Artists and Scientists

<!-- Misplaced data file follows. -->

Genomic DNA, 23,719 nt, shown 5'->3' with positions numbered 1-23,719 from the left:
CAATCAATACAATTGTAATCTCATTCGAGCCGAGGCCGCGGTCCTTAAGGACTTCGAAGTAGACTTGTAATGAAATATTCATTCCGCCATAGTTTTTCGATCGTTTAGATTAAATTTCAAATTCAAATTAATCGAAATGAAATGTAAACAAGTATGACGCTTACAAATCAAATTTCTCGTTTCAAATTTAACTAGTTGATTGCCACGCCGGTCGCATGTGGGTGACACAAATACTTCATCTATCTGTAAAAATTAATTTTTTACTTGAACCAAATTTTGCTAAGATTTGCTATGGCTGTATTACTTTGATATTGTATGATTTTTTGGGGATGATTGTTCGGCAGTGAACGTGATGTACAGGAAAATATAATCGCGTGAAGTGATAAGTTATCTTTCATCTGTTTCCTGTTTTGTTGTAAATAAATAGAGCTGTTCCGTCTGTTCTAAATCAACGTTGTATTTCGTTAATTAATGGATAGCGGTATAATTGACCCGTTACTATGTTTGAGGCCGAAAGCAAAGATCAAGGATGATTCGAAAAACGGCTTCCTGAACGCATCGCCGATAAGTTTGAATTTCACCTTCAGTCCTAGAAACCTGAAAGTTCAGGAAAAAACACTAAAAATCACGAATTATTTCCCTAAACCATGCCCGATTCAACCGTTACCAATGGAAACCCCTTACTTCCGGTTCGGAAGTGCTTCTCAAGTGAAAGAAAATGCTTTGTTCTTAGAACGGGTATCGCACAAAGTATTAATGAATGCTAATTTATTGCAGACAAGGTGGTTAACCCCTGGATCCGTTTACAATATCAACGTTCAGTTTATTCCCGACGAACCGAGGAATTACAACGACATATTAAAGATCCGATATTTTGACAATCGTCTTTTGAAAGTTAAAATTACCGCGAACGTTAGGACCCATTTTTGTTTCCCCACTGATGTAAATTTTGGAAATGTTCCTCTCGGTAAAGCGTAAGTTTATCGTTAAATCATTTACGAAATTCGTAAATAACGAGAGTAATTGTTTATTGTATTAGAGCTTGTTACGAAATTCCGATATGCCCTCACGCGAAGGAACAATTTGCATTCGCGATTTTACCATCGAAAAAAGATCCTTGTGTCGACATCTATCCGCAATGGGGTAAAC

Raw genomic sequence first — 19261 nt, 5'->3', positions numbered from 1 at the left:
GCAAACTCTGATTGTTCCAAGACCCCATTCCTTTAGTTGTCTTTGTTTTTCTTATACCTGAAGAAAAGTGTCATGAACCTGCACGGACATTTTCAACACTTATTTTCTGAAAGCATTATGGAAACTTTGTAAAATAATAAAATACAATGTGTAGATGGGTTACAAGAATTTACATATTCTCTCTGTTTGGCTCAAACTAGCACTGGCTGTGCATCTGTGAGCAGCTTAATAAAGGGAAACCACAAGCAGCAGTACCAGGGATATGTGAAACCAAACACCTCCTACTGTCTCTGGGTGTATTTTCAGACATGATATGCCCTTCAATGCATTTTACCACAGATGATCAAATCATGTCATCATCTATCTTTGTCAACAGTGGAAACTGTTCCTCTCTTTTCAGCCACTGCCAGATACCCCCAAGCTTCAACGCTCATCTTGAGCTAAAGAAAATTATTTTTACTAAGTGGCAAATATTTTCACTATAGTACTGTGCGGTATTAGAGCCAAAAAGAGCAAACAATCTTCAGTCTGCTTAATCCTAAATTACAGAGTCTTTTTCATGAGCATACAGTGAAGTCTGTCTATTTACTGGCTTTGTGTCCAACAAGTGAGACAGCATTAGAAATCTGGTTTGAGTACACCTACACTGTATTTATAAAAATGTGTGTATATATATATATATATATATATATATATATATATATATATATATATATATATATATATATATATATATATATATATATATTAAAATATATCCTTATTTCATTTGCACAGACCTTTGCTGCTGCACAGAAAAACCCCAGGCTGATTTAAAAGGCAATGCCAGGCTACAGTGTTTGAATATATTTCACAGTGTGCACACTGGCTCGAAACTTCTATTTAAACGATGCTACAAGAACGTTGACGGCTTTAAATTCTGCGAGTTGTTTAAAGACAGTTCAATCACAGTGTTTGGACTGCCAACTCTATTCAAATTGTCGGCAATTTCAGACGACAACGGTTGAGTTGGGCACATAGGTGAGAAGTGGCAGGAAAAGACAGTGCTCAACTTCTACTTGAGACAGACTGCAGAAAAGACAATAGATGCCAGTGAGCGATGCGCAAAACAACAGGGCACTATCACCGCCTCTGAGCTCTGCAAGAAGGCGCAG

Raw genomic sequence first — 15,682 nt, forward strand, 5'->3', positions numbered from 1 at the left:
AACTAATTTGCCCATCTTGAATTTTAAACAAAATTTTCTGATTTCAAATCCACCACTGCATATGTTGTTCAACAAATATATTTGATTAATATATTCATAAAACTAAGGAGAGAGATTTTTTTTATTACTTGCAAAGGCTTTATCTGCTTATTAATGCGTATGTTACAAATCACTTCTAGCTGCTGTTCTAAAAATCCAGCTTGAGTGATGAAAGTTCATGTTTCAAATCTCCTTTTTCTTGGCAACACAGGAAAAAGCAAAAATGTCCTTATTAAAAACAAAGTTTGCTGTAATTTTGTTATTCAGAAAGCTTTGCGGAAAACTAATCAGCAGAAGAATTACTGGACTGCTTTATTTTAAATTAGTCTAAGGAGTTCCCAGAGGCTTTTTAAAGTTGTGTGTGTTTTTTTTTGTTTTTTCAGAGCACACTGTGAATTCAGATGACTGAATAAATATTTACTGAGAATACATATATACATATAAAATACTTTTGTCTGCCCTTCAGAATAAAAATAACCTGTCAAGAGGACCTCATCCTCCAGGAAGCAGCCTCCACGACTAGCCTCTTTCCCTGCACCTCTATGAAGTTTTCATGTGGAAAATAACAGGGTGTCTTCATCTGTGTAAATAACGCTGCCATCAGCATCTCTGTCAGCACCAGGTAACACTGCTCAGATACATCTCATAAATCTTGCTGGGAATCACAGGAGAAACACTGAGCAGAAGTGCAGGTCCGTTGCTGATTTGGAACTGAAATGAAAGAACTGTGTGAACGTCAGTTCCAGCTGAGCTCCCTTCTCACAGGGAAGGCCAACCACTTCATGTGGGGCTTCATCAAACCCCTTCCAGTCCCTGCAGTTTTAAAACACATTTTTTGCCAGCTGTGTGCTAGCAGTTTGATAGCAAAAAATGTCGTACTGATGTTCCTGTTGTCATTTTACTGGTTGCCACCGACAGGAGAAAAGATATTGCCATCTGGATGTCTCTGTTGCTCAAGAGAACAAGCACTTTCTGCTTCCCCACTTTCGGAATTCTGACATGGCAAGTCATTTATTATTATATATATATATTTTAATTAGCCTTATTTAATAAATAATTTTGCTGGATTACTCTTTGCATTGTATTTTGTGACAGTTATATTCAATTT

Like many, I read the popular books written by scientists because I genuinely want to learn about the world. Lee Smolin, Leonard Susskind, Brian Greene are some of the physicists I’ve followed, a few of whom I’ve met. In the town where I live there is a prestigious institute of theoretical physicists, and I’ve spent time there in conversation with very interesting people. It seems that the older ones are the most receptive to chatting with an artist, maybe because they have a history, a life with many interests, but also they have the time. Some have even attended my shows or come to hear me speak about my work. John Moffat is one of the best—a very creative scientist and also an artist who used to show with the Tachistes. But there remains a great gap between artists and scientists, and an imbalance of power. Even the most broad minded scientist finds it hard to see art as legitimate “research,” with results equal in value to science. The problem is likely that we look to science for what we need, and vice versa, and can’t expect either group to understand the perspective of the other. But that’s not quite true; I can stretch my mind to embrace the scientific point of view, but most of the scientists I know view art the same way as the general public—as high-brow entertainment, a “spiritual” alternative. Their ideas may be more sophisticated than that, but the actual results are the same.

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